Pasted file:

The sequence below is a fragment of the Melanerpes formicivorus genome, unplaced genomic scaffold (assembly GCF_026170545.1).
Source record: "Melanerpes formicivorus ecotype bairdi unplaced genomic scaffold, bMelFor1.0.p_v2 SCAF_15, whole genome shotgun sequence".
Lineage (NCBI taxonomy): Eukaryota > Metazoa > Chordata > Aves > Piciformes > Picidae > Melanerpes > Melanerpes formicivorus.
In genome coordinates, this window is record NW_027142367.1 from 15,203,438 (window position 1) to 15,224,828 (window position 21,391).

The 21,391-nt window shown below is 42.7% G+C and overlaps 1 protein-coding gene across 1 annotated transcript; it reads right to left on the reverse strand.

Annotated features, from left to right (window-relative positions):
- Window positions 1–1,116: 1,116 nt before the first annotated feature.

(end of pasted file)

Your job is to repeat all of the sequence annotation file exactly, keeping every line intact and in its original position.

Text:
The sequence below is a fragment of the Melanerpes formicivorus genome, unplaced genomic scaffold (assembly GCF_026170545.1).
Source record: "Melanerpes formicivorus ecotype bairdi unplaced genomic scaffold, bMelFor1.0.p_v2 SCAF_15, whole genome shotgun sequence".
Lineage (NCBI taxonomy): Eukaryota > Metazoa > Chordata > Aves > Piciformes > Picidae > Melanerpes > Melanerpes formicivorus.
In genome coordinates, this window is record NW_027142367.1 from 15,203,438 (window position 1) to 15,224,828 (window position 21,391).

The 21,391-nt window shown below is 42.7% G+C and overlaps 1 protein-coding gene across 1 annotated transcript; it reads right to left on the reverse strand.

Annotated features, from left to right (window-relative positions):
- Window positions 1–1,116: 1,116 nt before the first annotated feature.